By Hamid Zangeneh | —
We have a few days left to the final deadline (Nov. 24 target date) for this round of negotiations between Iran and the five permanent members of the UN Security Council and Germany (P5+1 countries). There are some contradictory messages from both sides, some of which are unsettling. It seems that both sides are trying to get the last ounces of advantage over the other side, which is unfortunate. Both sides have been treating these negotiations as if they were zero-sum games, they are not.
I believe both sides must agree on a good bargain, which will not, in the nature of the case, be thought perfect by either Iran or the P5+1. One thing that Iranians need to learn from all these years of economic and political hardship is that being in the right does not mean sacrificing everything, being stubborn, and forcing economic and political martyrdom on the public.
What should a good deal look like?
Iran, it must receive explicit recognition of its rights to have a viable civilian nuclear enrichment program similar to what Germany, Japan, and many other countries have. That is, a nuclear program in Iran and with Iranian personnel, short of the Bomb. It must not require export of its enriched materials to Russia for safe keeping or for their transformation into fuel rods. Iran must be self-sufficient and self-reliant. Russia has been unreliable and malleable in favor of the P5+1 and has sided against Iran in many instances. This current case as well as the Bushehr project is the best evidence of Russian unreliability and lack of trustworthiness. The Bushehr project’s completion date has been postponed and cost overruns have been beyond acceptable standards. In the current case, Russia, looking for its own national self-interest, has been selling out Iran to the best bidder, which appears to feel is an acceptable norm of conduct for it. But this behavior does not encourage Iranians to put their future in Moscow’s hands.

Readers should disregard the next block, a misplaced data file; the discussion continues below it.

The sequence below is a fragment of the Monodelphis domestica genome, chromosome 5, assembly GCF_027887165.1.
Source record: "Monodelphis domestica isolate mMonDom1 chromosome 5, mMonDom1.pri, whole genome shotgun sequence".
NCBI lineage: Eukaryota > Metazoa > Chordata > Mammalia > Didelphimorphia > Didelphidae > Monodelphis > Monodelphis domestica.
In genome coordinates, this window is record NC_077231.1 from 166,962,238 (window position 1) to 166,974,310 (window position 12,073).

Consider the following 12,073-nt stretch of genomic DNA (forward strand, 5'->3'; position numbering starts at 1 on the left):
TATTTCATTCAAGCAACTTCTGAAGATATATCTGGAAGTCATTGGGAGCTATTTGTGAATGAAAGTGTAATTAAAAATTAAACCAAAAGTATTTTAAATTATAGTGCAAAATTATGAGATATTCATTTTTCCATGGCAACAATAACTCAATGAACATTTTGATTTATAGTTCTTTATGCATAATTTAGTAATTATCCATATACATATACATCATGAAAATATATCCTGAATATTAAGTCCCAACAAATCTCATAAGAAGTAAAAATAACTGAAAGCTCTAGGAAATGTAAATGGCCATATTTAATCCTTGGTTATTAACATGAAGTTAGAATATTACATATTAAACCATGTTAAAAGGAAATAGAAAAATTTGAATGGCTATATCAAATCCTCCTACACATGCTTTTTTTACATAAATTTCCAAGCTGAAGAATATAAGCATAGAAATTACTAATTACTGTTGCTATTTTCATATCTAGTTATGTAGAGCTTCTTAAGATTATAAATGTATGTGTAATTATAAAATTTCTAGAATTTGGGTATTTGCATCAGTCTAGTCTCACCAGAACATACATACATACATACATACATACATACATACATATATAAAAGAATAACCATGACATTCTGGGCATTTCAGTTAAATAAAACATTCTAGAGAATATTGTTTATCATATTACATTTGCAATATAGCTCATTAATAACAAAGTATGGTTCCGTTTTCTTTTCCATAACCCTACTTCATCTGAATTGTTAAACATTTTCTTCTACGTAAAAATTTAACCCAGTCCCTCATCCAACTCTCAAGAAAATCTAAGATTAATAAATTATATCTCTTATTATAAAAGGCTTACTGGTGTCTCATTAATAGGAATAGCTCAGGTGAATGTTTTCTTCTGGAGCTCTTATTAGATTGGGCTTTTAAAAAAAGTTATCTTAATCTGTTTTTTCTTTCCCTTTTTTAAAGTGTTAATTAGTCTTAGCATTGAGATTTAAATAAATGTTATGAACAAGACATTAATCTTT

On the other side, the world needs to have robust assurances that Iran is not interested in and will not turn to making nuclear bombs. This means that Iran must give the world intrusive access to its nuclear programs as much as every other country with a nuclear program.
I believe a stable Iran is much more in the national interest of the US and Europe than is an Iran in political disarray– the likely outcome of a failure of the negotiations. A good deal for Iran is one that Rouhani could sell to the “right-wing” of the Islamic Republic of Iran, which is anxiously waiting and praying for a failure of negotiations.
An Iran in political turmoil would be an extremist and uncooperative regime, which would not serve our national self-interest. On the other hand a self-assured Iran could take bold actions that would help the region’s political stability and progress. Both sides must agree on a good deal rather than trying to force a humiliating perfect deal that does not exist and cannot be achieved.
Hamid Zangeneh is Professor of Economics at Widener University, Chester, PA
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